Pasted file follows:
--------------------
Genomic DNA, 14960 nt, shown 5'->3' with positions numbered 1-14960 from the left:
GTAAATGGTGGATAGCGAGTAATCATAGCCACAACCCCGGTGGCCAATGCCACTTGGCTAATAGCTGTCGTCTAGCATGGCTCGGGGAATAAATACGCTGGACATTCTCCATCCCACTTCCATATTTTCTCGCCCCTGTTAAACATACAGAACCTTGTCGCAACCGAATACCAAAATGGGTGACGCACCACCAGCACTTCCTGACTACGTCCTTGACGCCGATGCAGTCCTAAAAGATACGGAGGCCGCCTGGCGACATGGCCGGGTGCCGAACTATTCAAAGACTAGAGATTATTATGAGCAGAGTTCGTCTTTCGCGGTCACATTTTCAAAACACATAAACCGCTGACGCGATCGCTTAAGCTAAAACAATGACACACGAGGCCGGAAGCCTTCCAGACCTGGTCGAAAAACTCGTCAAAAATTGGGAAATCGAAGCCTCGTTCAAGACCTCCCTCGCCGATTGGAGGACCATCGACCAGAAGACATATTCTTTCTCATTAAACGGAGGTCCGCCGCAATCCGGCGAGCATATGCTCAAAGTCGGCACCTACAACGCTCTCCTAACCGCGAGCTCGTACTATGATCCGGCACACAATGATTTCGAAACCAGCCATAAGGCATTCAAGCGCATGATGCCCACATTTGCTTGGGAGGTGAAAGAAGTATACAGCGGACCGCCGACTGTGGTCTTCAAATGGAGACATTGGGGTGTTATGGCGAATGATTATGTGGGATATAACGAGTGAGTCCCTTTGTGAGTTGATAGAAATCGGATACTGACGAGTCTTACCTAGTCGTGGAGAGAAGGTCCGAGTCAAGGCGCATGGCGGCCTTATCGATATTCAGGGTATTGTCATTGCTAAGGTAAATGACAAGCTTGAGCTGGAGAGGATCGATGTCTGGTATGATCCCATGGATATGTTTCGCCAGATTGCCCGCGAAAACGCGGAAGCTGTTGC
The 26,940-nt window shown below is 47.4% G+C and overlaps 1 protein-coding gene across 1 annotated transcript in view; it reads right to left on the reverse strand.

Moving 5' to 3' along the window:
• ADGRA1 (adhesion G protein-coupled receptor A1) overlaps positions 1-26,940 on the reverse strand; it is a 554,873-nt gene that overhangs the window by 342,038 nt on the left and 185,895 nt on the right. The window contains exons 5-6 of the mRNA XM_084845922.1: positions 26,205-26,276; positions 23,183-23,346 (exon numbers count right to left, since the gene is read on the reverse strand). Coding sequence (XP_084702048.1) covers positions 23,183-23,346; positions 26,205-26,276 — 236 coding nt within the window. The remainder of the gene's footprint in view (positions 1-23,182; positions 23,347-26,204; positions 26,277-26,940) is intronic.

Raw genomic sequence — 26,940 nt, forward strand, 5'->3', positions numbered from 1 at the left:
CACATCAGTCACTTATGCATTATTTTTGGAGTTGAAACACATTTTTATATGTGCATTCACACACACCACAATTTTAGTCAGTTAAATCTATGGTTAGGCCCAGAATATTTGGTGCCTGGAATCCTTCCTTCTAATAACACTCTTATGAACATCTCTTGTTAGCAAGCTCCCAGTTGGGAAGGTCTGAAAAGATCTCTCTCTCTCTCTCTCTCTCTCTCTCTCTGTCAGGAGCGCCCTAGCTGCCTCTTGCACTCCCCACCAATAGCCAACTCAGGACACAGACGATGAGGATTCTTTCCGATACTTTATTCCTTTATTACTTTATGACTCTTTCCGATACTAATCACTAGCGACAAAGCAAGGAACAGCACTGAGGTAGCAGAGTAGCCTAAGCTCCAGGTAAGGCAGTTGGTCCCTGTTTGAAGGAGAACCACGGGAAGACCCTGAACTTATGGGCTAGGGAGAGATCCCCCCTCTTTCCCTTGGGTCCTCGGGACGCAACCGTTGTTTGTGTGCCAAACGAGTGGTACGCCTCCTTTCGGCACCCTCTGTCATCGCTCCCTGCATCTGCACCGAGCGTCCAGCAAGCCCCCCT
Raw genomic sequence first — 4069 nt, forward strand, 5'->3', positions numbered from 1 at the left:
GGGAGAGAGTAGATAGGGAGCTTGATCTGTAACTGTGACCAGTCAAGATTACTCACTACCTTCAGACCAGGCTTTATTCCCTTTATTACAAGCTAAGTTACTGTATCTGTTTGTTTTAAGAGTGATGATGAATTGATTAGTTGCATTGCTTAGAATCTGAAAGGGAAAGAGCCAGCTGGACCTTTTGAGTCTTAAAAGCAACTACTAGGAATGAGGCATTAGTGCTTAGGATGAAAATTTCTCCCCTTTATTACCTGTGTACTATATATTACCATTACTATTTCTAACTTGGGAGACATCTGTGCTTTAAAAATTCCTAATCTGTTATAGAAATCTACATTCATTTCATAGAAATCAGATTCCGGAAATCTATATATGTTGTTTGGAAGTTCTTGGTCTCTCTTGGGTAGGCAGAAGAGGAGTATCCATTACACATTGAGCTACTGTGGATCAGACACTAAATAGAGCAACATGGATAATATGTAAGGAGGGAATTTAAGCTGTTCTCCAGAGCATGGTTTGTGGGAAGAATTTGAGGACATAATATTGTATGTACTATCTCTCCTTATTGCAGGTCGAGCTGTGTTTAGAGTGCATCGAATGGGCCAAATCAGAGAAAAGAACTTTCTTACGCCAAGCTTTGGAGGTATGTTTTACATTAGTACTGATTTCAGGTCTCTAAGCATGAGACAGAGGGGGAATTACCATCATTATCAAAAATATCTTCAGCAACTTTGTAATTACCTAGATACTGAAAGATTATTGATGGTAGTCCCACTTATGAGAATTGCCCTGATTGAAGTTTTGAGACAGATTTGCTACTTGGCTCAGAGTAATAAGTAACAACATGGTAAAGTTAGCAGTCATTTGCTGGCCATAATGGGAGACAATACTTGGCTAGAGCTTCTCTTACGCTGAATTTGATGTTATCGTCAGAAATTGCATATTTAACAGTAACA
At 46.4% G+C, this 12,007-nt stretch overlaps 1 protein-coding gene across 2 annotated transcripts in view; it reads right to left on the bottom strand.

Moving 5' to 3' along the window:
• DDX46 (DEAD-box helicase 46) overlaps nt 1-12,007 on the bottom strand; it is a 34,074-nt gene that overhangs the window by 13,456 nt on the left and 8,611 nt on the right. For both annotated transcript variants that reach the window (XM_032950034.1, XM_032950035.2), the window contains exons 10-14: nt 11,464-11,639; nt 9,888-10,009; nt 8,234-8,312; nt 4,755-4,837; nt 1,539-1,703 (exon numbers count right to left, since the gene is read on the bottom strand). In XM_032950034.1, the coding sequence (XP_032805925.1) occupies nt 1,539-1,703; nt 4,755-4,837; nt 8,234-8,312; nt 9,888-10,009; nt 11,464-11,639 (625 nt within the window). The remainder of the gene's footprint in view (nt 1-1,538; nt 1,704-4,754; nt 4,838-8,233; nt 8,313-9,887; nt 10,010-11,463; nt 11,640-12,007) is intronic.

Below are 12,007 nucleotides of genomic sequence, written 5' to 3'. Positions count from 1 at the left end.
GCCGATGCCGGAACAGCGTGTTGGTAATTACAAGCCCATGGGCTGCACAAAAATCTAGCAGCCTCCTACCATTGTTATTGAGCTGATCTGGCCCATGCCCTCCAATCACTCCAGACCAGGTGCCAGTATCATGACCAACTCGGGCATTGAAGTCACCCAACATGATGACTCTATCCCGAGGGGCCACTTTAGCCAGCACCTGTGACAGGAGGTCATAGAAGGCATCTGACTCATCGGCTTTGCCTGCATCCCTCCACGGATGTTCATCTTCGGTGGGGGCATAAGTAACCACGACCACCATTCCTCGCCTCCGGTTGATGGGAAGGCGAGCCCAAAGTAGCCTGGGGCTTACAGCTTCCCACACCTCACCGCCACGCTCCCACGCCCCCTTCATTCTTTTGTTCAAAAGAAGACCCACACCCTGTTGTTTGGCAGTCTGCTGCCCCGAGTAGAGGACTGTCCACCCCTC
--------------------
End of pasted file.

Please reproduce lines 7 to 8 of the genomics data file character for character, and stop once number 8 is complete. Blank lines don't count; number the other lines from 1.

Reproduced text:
CACATCAGTCACTTATGCATTATTTTTGGAGTTGAAACACATTTTTATATGTGCATTCACACACACCACAATTTTAGTCAGTTAAATCTATGGTTAGGCCCAGAATATTTGGTGCCTGGAATCCTTCCTTCTAATAACACTCTTATGAACATCTCTTGTTAGCAAGCTCCCAGTTGGGAAGGTCTGAAAAGATCTCTCTCTCTCTCTCTCTCTCTCTCTCTCTGTCAGGAGCGCCCTAGCTGCCTCTTGCACTCCCCACCAATAGCCAACTCAGGACACAGACGATGAGGATTCTTTCCGATACTTTATTCCTTTATTACTTTATGACTCTTTCCGATACTAATCACTAGCGACAAAGCAAGGAACAGCACTGAGGTAGCAGAGTAGCCTAAGCTCCAGGTAAGGCAGTTGGTCCCTGTTTGAAGGAGAACCACGGGAAGACCCTGAACTTATGGGCTAGGGAGAGATCCCCCCTCTTTCCCTTGGGTCCTCGGGACGCAACCGTTGTTTGTGTGCCAAACGAGTGGTACGCCTCCTTTCGGCACCCTCTGTCATCGCTCCCTGCATCTGCACCGAGCGTCCAGCAAGCCCCCCT
Raw genomic sequence first — 4069 nt, forward strand, 5'->3', positions numbered from 1 at the left: